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Former Kentucky Governor Paul E. Patton has teamed up with UK Libraries Oral Historian Jeffrey Suchanek to co-author Patton’s memoir, The Coal Miner Who Became Governor, released Nov. 7 by the University Press of Kentucky (UPK). 

Detailing his personal, professional, and political life in Kentucky, the book begins with Patton’s birth in a tenant house in Fallsburg, Kentucky and follows him through his career in the coal industry and his several decades in public office, including two terms as governor (1995–2003).

An oral historian with the Louie B. Nunn Center for Oral History, Suchanek has worked for UK Libraries for 35 years, during which time he has carried on the Nunn Center’s long tradition of interviewing Kentucky governors following their time in office. The Nunn Center has conducted oral history projects on the lives and careers of every governor from A. B. “Happy” Chandler to Steven L. Beshear, excepting only Martha Layne Collins, Wallace Wilkinson, Ernie Fletcher, and Matt Bevin. 

Suchanek conducted 52 interviews with Patton over a period of four years, from Sept. 2014 to Sept. 2018. Interview days were long, with a three hour drive to Patton’s home in Pikeville, a three hour interview, and a three hour drive back home. “I know every pothole on the Mountain Parkway,” said Suchanek. “And everyone at my pit stops in Stanton knows me by name.”

“At times over the course of the project, Governor Patton would sort of muse, ‘You know, this could be the foundation of a book,’” said Suchanek. “One day my phone rang and he said, ‘Jeffrey, let’s do that book.’” 

The first order of business was transcribing the 125 hours of interviews recorded over the course of the project, a costly undertaking. “Governor Patton called me up and said, ‘Just tell me how much you need.’ He made a lot of money in the coal business and I thought he was going to fund it himself. I gave him the estimate and he said, ‘All right, I’ll have Skipper Martin raise it,’” Suchanek laughed. Martin is Patton’s former chief of staff. 

The interview transcripts ran to an incredible 3,000 pages. “Governor Patton asked me, ‘How long can this book be?’” Suchanek recalled. “I told him 200-250 pages. He said, ‘Hell, that won’t even get me out of childhood!’”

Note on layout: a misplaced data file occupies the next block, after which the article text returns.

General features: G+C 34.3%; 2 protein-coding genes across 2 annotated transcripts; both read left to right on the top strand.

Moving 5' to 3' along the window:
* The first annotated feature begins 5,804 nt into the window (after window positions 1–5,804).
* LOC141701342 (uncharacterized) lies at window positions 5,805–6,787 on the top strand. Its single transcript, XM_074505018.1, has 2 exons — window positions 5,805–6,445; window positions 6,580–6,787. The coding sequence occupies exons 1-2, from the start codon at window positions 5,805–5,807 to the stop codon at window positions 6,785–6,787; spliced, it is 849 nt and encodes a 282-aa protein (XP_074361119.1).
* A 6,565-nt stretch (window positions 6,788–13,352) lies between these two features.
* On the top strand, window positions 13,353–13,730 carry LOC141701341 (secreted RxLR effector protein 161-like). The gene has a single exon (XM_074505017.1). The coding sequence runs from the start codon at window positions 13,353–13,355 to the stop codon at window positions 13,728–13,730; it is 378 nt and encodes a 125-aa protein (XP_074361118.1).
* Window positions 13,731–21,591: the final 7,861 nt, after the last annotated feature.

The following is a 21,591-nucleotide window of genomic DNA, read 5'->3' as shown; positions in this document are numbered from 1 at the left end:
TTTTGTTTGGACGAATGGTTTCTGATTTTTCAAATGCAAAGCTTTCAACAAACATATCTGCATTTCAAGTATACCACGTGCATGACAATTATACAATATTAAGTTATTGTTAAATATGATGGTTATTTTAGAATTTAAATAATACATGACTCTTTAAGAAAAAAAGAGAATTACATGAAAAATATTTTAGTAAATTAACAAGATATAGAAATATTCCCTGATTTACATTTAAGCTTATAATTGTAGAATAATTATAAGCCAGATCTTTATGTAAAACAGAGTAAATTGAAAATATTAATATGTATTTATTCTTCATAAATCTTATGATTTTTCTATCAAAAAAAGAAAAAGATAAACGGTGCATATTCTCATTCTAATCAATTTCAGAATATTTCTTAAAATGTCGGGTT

The task of whittling down the transcript into a first-person narrative fell to Suchanek, who spent three years cutting, trimming, organizing, and polishing the text. “All my weekends, holidays, and vacations went into this book,” he said. “I would send drafted sections to Governor Patton, and he would add additional details where they were needed and run everything by his former staff members and cabinet secretaries for accuracy. It is a really complete and accurate account of his entire administration.” 

As governor, Patton piloted substantial educational reforms, including the creation of the Kentucky Community and Technical College System and the establishment of the Bucks for Brains program, a fund that universities use to recruit top researchers and educators. His tenure was also marked by worker’s compensation reform and a reformation of Kentucky's juvenile justice system. 

Patton’s second term ended in controversy, as an extramarital affair and patronage accusations began to dominate the headlines. In the book, Patton addresses the effects of these scandals on his personal and professional life. “This was a much-needed opportunity for Governor Patton to tell his own story his own way,” said Suchanek. 

A first complete draft, totalling 214,000 words, was presented to UPK, who asked that the book be cut down to 150,000. “That was excruciating,” said Suchanek. “We had to leave a lot of great detail on the cutting room floor. But the oral history interviews in the Nunn Center Oral History Collection are the primary and original source.” 

The Coal Miner Who Became Governor also details Patton’s work in the coal industry, his tenure as the chair of the Kentucky Democratic Party, his entrance into public office in 1981 as Pike County judge/executive, and a term as lieutenant governor (1991–1995). Following his political career, Patton served as the University of Pikeville's president and chancellor.

An oral historian by training, Suchanek has conducted over 2,000 oral history interviews over his 35 years at UK Libraries. He specializes in projects that touch on politics, public policy, veterans, and UK history, but has talked to people of all stripes, from every corner of the state. 

“I wish I could talk to everyone,” he said. “What is so magical to me about oral histories is that they are opportunities for people to tell future generations they were here: to say what they did and to show that they mattered. Every time someone dies a whole library burns down. ”

Preparing for each interview takes 6-8 hours, and Suchanek goes into his interviews with 12 pages of questions. Suchanek’s oral history projects have led to two other books, Star-Spangled Hearts: American Women Veterans of World War II, co-authored with his wife Jeanne Ontko Suchanek and published by Broadstone Books in 2011, and Time on Target: The World War II Memoir of William R. Buster, co-edited with William J. Marshall and published by the Kentucky Historical Society in 1999. 

“This is a research institution, and it’s incumbent on me to add to the scholarship of the university when I have an opportunity,” said Suchanek.

As for his favorite out of those 2,000 interviews? “My next one,” he answered with a smile.